If the physical conditions remain constant, the voltage across a resistor is directly proportional to the current through it.

V ∝ I

V = kI

k = R = resistance

**V = IR**

The physical conditions are *temperature, pressure and humidity etc.*

E.g.1

When a filament lamp is switched on, the most notable physical factor – the temperature – goes up. Is Ohm’s law still valid in these circumstances for a light bulb?

Yes, only after the temperature of the filament becomes steady at some point.

E.g.2

The voltage across a resistor is 8V and the current through it is 2A. Find the resistance.

V = IR

8 = 2R

R = 4 Ω.

#### Investigating Ohm’s Law

Change the strength of the power source, a battery in this case, and measure the current through the ammeter and the voltage across the resistor. Then plot a graph of V against I.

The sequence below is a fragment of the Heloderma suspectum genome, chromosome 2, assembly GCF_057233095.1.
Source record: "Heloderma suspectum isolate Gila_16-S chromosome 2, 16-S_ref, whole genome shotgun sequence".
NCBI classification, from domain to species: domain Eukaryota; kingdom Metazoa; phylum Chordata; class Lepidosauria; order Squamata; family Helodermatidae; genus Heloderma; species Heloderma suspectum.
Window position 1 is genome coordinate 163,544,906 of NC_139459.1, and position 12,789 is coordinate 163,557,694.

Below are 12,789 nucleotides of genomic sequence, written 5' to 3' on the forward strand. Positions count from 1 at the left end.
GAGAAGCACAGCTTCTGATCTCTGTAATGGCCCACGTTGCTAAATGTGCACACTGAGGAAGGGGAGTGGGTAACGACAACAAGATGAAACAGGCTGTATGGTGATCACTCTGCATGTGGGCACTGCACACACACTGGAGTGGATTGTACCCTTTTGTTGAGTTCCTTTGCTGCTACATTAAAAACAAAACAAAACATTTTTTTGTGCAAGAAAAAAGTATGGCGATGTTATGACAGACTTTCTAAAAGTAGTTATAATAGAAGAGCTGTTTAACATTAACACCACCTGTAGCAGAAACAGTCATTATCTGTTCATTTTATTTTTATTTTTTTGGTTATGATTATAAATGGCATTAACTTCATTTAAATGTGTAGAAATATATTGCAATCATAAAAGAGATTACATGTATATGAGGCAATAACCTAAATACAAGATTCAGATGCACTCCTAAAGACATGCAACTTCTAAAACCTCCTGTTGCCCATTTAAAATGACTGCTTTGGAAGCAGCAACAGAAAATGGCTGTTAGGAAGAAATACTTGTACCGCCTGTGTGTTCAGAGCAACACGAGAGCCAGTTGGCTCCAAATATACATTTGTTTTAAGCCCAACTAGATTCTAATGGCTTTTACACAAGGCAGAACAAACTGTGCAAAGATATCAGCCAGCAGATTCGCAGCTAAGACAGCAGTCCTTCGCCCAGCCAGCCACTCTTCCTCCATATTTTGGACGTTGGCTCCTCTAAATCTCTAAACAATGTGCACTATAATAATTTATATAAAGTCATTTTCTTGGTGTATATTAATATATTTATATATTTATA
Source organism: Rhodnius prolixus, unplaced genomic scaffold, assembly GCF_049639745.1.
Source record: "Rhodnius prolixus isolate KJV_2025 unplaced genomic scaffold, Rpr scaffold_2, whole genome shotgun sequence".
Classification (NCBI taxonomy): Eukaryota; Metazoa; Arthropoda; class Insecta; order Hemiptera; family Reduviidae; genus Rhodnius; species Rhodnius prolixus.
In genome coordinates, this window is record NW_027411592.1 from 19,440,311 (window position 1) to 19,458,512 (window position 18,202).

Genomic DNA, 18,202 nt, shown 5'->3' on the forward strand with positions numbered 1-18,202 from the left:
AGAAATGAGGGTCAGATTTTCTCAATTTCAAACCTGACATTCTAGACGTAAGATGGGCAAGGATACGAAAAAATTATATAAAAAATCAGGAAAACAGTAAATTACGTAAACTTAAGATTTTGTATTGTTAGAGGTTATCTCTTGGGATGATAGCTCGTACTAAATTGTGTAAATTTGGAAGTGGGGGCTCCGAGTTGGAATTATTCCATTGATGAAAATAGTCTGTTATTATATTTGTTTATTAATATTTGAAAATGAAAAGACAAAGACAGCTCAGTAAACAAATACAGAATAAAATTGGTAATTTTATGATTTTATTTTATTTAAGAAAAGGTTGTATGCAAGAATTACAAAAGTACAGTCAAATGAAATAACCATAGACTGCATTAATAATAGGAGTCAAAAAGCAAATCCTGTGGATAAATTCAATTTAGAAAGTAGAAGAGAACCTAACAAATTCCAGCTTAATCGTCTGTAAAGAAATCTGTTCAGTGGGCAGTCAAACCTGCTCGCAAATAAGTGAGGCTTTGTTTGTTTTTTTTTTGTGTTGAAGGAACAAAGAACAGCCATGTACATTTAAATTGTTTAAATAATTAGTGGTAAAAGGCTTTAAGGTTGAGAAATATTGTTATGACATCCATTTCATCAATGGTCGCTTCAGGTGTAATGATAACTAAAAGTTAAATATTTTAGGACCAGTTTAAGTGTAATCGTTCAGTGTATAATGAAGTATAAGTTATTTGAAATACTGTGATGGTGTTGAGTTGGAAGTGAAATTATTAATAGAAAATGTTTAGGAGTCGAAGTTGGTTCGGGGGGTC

If the graph is a straight line that goes through the origin, it shows Ohm’s Law is correct.

#### Ohmic Conductors

The substances that obey Ohm’s Law are Ohmic conductors.

E.g. metals

#### Non-Ohmic Conductors

The substances that do not obey Ohm’s Law are Non-Ohmic conductors.

E.g. semiconductor diodes, filament lamps

The I/V graph for Ohmic conductors is a straight line; for semiconductors and filament lamp, they are curvy.

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